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Use Your Kale in This Slow-Cooking Lentil Dish


I still have plenty of kale growing in the backyard, so I’m always on the lookout for new ideas of what to do with it.

Lentils with Kale and Shallots

Lentils with Kale and Shallots

This recipe, from Jody Williams’ “Buvette: The Pleasure of Good Food” (Bookish, $30), fit the bill. It combined kale with another favorite, lentils, plus a healthy dose of garlic, chile peppers and sweet shallots. It didn’t require a lot of work, but it did need time to cook.

As Williams writes, “This hearty lentil dish is all about patience and slow cooking. You want the kale to really cook to the point where it just about loses its physical integrity and all of its freshness is dissolved into the lentils. The effect becomes rich and comforting. And while this is completely vegetarian, I am not. Really, I am just opportunistic and I believe in the freedom of what works well. Which is to say, this would be great with bacon!”

That led me to use pork stock instead of water.  I also used a good glug of olive oil on the top, so it may appear brothy — a no-no, according to Williams, who runs Buvette restaurants in New York and Paris — it is simply rich and delicious. If you do a vegetarian version, this could be a main course for two or three people. It would make a great meal with a simple salad and some rustic bread.

Lentils with Kale and Shallots

¼ cup extra virgin olive oil
3 shallots, peeled and diced
5 garlic cloves, peeled and trimmed
2 dried red chiles or 1 teaspoon red chile flakes
1 bunch kale, finely chopped
1 cup dark lentils
Coarse salt
4 cups water
½ teaspoon freshly grated nutmeg
Crème Fraiche, for serving
Some really high quality extra-virgin olive oil, for serving

Heat the ¼ cup olive oil in a large pot over medium-high heat. Add the shallots, garlic, chile, and kale and cook, stirring occasionally, until the vegetables are just beginning to soften, about 5 minutes. Add the lentils, a healthy pinch of salt and the water. Bring the mixture to a boil, reduce the heat and simmer gently until the lentils and kale are not just cooked through, but really soft and lovely, a good hour, maybe even two; it will depend on the age and type of lentil you choose. Splash the mixture with additional water as it cooks, if it is threatening to dry out; you want the final product to be moist, but not at all brothy. Just before serving, stir in the nutmeg and season the mixture with salt.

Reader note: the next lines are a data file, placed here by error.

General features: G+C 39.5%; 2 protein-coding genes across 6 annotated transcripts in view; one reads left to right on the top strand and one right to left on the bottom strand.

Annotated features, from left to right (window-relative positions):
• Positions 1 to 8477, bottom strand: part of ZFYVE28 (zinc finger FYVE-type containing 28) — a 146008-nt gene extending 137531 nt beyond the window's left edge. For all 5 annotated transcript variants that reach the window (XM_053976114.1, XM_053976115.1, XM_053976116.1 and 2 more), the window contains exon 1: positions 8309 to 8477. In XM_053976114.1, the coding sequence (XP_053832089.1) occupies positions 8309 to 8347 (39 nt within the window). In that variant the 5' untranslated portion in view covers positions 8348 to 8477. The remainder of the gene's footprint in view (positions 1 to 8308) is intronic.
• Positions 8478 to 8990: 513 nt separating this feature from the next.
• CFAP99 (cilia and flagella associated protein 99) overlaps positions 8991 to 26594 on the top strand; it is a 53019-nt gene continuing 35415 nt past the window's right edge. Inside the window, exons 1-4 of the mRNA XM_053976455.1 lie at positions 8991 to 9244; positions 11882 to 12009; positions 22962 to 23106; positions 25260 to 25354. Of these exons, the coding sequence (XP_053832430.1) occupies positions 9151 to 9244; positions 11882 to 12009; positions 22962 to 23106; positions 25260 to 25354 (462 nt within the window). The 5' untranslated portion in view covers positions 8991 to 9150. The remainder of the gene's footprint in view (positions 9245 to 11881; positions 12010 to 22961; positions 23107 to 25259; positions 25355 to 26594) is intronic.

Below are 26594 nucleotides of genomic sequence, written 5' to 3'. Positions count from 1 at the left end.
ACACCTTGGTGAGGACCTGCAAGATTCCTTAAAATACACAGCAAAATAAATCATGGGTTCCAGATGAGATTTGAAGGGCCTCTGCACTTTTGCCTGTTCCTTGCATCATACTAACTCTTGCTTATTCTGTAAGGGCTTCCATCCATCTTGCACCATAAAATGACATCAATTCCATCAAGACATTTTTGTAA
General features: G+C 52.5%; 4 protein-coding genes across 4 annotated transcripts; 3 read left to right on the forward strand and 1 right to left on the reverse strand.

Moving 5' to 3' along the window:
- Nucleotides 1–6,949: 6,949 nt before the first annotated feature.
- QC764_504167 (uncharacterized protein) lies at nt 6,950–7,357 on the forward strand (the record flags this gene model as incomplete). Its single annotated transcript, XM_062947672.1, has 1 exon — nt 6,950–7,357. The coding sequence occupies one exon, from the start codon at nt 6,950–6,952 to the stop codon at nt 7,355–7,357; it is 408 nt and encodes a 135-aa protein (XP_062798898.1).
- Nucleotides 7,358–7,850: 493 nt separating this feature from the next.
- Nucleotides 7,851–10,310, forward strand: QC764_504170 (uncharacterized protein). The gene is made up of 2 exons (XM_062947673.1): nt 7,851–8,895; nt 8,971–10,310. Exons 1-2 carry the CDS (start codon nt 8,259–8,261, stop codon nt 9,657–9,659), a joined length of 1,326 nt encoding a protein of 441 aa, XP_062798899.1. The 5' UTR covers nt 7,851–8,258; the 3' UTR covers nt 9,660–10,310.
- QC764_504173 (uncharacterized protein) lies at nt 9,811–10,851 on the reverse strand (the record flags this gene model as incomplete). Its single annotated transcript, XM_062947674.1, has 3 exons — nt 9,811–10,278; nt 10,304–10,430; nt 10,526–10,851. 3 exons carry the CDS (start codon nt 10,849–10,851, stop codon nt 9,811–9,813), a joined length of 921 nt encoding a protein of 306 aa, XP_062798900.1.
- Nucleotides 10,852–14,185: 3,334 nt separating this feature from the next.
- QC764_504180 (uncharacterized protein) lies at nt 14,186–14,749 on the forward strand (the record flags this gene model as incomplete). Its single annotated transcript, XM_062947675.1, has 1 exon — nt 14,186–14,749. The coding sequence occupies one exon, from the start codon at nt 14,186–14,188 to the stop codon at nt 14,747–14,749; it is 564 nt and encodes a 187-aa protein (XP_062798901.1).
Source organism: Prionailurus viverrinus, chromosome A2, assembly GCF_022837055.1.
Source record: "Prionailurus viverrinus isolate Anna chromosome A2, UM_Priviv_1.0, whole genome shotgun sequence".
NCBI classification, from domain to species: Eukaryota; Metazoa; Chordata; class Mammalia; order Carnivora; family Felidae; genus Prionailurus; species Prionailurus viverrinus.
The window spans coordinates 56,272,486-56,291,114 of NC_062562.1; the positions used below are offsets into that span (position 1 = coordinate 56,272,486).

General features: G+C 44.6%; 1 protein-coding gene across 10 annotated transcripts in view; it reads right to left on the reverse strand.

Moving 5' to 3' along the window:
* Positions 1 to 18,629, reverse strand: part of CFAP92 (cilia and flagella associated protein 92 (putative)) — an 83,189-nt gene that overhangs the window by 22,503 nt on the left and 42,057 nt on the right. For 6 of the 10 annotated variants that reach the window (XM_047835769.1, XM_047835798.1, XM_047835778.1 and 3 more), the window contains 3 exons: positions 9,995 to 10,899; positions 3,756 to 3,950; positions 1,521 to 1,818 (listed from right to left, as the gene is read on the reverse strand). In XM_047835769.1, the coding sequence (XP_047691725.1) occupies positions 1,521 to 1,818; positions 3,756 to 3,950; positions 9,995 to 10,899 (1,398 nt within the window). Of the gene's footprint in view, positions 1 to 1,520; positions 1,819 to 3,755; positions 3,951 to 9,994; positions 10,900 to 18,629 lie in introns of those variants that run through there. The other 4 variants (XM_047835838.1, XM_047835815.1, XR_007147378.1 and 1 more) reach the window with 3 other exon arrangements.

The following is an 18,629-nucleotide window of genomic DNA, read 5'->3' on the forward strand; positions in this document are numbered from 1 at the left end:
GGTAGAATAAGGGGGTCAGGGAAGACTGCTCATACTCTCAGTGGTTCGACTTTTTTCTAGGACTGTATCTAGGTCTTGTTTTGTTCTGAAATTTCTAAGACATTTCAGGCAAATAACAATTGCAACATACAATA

Serve hot or at room temperature with generous spoonfuls of cold crème fraiche and a healthy drizzle of the raw, high-quality extra-virgin olive oil.

Makes 4 to 6 servings.

From “Buvette: The Pleasure of Good Food” by Jody Williams

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Do Some Spring Cleaning with Winter Legume Soup


“This hearty soup is taken from the Sicilian tradition of emptying your cupboards at the end of winter to make a pot of soup and clear the way for spring,” writes chef Jody Williams in “Buvette: The Pleasure of Good Food” (Grand Central Life & Style, $30). “It’s sometimes referred to as San Guiseppe Soup because spring cleaning coincides with the celebration of St. Joseph (Giuseppe in Italian).”

Winter Legume Soup

buvette1/2 cup dried garbanzo beans
1 cup dried fava beans
1 cup green split peas
1/2 cup dried cranberry beans
1/2 cup green lentils
Extra-virgin olive oil
Leaves from 2 bunches Swiss chard, washed and roughly chopped
1 yellow onion, peeled and finely diced
1 fennel bulb, trimmed and finely diced
1 tablespoon fennel seeds, finely ground
2 tablespoons tomato paste
Freshly ground black pepper
Coarse salt
8 thick slices toast, rubbed with garlic, for serving

Place the garbanzo beans in a bowl, cover with cold water and allow them to soak overnight. You can leave them out at room temperature or place them in the refrigerator. Wherever they’re out of the way!

The next day, drain the garbanzo beans and set aside.

beansPlace the fava beans, split peas, cranberry beans and lentils into a large bowl and cover with warm water. Let the legumes soak for half an hour. Drain them and set them aside, separate from the garbanzo beans.

Meanwhile, place 1/4 cup of olive oil in a large soup pot over medium heat. Add the Swiss chard, onion and fennel, and cook, stirring occasionally, until the vegetables begin to soften, about 15 minutes.

Stir the ground fennel seeds and the tomato paste into the vegetables and cook until fragrant, just about a minute. Stir in the drained garbanzo beans and cover the mixture with water. Bring the soup to a boil, reduce the heat, and allow it to simmer for 30 minutes.

Add the reserved legumes to the pot and add enough water to cover. Cook until all of the legumes are tender and soft and the sou pis quite thick, about 1 1/2 hours, adding water as the soup is cooking, if it gets too dry or too thick at any point. Season the soup with plenty of salt and pepper. Place a piece of garlic-rubbed toast into the bottom of each of eight soup bowls, drizzle each slice liberally with olive oil, and season with salt and pepper. Ladle the hot soup over the toast and serve immediately.

Makes 8 servings.

From “Buvette: The Pleasure of Good Food” by Jody Williams

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